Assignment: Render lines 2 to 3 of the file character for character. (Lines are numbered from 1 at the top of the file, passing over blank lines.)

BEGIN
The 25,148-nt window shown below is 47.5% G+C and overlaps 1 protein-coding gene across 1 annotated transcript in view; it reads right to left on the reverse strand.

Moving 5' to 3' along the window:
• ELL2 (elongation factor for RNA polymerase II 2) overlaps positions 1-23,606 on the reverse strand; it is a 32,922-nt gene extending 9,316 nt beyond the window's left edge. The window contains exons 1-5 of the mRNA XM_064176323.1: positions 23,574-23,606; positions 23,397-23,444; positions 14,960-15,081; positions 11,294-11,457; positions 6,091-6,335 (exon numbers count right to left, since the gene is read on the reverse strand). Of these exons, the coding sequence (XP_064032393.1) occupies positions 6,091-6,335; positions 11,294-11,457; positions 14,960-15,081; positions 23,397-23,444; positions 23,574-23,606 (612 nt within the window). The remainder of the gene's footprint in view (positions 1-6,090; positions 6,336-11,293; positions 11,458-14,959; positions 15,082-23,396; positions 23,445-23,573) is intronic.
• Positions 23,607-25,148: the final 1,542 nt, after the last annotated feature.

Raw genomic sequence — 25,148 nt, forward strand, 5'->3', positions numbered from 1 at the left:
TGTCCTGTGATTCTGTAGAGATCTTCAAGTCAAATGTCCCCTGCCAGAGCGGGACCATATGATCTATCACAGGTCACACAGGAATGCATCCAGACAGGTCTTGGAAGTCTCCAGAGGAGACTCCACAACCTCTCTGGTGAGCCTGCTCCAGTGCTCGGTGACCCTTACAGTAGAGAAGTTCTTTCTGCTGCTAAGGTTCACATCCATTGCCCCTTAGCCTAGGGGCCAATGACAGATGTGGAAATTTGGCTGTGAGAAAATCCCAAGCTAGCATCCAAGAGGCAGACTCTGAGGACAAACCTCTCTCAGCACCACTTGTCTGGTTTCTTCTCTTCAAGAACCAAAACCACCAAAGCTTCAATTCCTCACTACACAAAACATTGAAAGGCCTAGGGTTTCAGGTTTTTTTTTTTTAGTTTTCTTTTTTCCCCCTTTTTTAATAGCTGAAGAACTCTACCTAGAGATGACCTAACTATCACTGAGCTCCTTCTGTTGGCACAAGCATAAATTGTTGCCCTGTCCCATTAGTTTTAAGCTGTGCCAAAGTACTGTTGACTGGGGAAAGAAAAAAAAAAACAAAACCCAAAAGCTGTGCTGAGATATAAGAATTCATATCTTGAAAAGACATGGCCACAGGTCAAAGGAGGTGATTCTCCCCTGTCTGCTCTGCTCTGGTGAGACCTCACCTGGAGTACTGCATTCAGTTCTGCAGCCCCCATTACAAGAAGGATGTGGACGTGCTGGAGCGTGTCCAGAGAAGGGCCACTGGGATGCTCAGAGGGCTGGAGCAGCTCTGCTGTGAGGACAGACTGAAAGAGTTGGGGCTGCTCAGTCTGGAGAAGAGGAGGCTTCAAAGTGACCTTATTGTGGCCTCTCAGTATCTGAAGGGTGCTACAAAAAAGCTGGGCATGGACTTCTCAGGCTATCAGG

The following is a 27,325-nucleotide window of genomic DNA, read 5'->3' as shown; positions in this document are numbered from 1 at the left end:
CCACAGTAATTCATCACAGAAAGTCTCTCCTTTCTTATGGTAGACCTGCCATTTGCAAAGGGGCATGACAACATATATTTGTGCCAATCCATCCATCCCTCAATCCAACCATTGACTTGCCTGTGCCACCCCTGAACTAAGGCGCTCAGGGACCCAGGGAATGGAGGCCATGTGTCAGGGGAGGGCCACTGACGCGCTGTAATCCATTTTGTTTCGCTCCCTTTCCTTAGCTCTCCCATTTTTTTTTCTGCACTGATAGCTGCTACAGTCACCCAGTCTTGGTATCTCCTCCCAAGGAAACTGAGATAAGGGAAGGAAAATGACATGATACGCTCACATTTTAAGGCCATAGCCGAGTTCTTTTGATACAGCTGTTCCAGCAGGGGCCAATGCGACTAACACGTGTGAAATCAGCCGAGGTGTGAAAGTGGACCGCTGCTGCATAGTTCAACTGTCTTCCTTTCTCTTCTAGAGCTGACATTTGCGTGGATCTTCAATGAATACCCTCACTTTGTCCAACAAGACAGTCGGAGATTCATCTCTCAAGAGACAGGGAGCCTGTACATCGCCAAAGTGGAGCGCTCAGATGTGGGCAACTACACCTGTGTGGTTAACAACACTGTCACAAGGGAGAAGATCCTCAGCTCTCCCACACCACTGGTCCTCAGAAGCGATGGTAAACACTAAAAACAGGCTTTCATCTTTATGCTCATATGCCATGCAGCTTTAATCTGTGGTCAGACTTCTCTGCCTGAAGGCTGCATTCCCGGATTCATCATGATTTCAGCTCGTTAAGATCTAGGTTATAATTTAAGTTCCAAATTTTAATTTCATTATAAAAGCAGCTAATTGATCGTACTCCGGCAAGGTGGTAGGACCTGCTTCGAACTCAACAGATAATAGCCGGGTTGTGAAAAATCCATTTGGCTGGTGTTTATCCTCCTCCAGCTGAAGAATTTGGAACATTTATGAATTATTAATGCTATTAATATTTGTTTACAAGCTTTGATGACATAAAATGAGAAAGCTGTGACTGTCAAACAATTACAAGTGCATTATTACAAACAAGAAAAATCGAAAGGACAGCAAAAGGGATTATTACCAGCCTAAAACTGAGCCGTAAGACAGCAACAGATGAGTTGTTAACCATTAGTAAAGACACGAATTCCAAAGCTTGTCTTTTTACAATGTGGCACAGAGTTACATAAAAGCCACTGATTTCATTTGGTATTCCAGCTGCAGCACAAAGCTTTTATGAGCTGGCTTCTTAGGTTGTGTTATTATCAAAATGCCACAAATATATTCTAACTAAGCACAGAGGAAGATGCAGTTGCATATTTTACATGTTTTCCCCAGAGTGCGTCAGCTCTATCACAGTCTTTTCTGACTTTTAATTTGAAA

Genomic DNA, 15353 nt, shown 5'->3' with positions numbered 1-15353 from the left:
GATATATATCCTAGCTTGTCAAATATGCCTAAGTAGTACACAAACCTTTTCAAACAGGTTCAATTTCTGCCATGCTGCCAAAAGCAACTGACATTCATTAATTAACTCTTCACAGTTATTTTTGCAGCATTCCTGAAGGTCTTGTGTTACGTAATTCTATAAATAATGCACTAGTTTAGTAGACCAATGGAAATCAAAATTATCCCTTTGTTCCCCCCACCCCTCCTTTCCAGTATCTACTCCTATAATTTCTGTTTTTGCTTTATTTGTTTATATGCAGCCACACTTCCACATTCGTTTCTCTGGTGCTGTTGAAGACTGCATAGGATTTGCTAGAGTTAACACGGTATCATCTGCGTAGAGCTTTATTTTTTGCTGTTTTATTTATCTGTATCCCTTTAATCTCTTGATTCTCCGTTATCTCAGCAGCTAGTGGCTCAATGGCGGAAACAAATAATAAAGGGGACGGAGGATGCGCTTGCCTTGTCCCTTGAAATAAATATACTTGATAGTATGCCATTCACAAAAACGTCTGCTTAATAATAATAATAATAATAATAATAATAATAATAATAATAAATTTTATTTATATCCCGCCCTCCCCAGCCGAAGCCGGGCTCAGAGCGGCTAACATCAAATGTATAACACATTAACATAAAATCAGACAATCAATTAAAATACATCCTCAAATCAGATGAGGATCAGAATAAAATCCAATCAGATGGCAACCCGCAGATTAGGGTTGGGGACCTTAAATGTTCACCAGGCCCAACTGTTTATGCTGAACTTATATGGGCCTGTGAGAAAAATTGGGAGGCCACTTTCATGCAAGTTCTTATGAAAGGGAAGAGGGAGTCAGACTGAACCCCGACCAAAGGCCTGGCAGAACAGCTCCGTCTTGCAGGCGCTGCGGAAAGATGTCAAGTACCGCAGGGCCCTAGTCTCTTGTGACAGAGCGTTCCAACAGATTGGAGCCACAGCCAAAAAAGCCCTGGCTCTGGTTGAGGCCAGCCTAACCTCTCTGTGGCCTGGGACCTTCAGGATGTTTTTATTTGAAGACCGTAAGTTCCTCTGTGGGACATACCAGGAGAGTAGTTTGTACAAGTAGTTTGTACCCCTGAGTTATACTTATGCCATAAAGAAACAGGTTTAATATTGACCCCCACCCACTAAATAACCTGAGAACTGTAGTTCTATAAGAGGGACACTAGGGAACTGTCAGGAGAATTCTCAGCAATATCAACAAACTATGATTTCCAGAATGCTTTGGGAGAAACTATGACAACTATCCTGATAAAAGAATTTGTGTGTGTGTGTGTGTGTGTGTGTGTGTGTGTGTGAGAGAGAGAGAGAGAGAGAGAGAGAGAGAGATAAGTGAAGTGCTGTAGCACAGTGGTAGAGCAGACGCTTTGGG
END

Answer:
Moving 5' to 3' along the window:
• ELL2 (elongation factor for RNA polymerase II 2) overlaps positions 1-23,606 on the reverse strand; it is a 32,922-nt gene extending 9,316 nt beyond the window's left edge. The window contains exons 1-5 of the mRNA XM_064176323.1: positions 23,574-23,606; positions 23,397-23,444; positions 14,960-15,081; positions 11,294-11,457; positions 6,091-6,335 (exon numbers count right to left, since the gene is read on the reverse strand). Of these exons, the coding sequence (XP_064032393.1) occupies positions 6,091-6,335; positions 11,294-11,457; positions 14,960-15,081; positions 23,397-23,444; positions 23,574-23,606 (612 nt within the window). The remainder of the gene's footprint in view (positions 1-6,090; positions 6,336-11,293; positions 11,458-14,959; positions 15,082-23,396; positions 23,445-23,573) is intronic.